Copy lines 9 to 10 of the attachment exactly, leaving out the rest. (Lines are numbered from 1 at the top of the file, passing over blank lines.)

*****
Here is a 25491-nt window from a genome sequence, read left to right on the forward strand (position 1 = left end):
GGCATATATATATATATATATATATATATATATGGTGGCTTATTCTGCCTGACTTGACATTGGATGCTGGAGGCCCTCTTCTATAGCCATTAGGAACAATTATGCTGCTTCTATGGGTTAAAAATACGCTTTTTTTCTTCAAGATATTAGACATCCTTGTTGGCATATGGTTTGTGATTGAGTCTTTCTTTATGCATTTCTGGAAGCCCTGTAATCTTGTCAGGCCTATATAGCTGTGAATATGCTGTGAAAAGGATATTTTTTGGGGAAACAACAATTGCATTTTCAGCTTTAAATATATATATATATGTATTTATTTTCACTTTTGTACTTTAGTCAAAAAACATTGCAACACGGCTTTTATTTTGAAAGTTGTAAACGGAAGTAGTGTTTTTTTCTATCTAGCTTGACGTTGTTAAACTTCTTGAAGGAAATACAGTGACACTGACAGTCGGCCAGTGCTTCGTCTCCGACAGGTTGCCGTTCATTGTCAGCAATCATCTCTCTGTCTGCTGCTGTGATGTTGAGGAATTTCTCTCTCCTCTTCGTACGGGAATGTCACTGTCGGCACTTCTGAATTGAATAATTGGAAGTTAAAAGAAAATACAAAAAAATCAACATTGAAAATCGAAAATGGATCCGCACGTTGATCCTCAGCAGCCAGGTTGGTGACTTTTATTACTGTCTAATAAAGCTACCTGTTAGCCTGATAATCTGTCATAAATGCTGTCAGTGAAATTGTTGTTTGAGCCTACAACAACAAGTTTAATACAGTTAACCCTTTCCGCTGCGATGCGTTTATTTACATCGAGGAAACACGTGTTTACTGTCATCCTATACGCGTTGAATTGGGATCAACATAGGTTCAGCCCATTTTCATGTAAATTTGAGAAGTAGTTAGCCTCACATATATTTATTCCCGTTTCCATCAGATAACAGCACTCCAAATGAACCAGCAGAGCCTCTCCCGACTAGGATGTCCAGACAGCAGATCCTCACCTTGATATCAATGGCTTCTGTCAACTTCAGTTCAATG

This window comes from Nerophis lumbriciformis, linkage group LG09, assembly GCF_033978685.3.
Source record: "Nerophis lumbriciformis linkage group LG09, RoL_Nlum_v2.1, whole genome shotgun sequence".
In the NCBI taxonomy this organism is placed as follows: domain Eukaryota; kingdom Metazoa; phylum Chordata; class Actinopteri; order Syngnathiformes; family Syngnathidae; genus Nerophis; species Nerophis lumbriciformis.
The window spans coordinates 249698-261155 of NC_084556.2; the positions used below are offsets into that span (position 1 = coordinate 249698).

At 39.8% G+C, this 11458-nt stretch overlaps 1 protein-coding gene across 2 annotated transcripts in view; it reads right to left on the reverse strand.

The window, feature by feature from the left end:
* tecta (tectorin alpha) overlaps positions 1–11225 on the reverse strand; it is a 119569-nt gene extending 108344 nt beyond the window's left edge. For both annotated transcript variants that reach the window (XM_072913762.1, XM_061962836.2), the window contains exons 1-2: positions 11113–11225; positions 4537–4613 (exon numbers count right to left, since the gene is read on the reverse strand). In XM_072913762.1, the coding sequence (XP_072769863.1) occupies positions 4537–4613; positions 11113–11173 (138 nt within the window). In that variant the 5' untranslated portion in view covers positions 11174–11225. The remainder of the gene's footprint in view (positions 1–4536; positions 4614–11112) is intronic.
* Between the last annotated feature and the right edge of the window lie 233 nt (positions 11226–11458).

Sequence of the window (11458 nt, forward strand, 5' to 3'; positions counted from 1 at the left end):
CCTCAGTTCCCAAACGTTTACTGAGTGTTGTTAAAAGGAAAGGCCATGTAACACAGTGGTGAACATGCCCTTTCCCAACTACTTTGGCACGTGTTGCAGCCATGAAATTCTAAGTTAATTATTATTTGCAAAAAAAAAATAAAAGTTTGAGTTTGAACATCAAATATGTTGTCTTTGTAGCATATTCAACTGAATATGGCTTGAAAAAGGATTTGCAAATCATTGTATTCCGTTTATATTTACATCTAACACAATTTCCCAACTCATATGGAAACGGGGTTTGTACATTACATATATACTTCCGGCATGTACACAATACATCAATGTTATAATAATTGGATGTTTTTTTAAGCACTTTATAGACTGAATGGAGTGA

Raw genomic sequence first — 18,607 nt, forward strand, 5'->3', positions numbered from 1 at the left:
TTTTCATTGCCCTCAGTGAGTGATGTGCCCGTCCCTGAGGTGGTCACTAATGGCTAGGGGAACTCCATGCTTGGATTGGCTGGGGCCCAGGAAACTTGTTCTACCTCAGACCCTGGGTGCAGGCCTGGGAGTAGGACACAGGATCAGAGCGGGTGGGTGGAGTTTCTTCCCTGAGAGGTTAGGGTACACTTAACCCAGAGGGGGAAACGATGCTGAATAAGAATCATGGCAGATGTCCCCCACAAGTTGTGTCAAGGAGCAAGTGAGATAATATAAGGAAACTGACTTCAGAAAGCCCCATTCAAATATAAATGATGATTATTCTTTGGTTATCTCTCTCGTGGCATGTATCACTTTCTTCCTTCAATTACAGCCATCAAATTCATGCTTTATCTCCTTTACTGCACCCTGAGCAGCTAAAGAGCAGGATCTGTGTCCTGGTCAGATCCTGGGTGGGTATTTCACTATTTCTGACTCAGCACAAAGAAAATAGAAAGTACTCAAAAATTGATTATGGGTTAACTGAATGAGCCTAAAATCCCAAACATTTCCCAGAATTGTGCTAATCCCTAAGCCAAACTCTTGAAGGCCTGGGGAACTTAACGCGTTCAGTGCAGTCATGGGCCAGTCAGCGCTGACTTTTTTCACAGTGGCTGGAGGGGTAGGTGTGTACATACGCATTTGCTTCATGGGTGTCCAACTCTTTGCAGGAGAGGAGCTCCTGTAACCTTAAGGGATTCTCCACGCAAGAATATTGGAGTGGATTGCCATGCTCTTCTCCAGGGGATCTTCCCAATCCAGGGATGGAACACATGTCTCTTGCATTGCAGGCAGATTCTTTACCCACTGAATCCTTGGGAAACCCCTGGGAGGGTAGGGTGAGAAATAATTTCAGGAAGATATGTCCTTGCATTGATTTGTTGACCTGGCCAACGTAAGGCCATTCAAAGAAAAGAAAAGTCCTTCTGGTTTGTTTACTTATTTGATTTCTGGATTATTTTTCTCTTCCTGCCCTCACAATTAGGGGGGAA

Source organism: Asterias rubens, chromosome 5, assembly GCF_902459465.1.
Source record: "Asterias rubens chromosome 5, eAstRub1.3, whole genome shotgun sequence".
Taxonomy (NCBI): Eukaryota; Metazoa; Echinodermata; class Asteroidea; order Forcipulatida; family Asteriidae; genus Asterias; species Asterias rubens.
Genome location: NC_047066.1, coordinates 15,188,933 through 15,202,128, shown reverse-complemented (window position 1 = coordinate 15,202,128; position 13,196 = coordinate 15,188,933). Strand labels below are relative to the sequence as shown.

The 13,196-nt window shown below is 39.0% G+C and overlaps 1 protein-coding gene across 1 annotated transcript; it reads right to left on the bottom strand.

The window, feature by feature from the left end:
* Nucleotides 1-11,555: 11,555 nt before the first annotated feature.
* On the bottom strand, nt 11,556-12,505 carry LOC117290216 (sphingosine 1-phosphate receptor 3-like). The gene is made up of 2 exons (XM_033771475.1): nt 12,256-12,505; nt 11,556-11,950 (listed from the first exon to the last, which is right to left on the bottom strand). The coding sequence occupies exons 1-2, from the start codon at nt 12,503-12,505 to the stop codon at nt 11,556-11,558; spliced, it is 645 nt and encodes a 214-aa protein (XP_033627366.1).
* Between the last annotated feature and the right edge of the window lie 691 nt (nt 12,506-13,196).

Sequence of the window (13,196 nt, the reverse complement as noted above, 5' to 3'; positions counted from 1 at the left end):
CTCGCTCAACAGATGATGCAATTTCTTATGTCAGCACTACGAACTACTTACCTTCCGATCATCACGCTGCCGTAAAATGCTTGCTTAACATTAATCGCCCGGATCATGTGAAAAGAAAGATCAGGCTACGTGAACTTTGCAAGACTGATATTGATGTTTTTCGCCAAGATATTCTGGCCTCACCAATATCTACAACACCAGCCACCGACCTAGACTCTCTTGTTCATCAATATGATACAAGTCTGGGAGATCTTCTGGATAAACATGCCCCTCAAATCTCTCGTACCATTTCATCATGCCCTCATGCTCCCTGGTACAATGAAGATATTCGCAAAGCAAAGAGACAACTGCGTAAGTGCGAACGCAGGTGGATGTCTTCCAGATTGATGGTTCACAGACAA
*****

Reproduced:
* tecta (tectorin alpha) overlaps positions 1–11225 on the reverse strand; it is a 119569-nt gene extending 108344 nt beyond the window's left edge. For both annotated transcript variants that reach the window (XM_072913762.1, XM_061962836.2), the window contains exons 1-2: positions 11113–11225; positions 4537–4613 (exon numbers count right to left, since the gene is read on the reverse strand). In XM_072913762.1, the coding sequence (XP_072769863.1) occupies positions 4537–4613; positions 11113–11173 (138 nt within the window). In that variant the 5' untranslated portion in view covers positions 11174–11225. The remainder of the gene's footprint in view (positions 1–4536; positions 4614–11112) is intronic.
* Between the last annotated feature and the right edge of the window lie 233 nt (positions 11226–11458).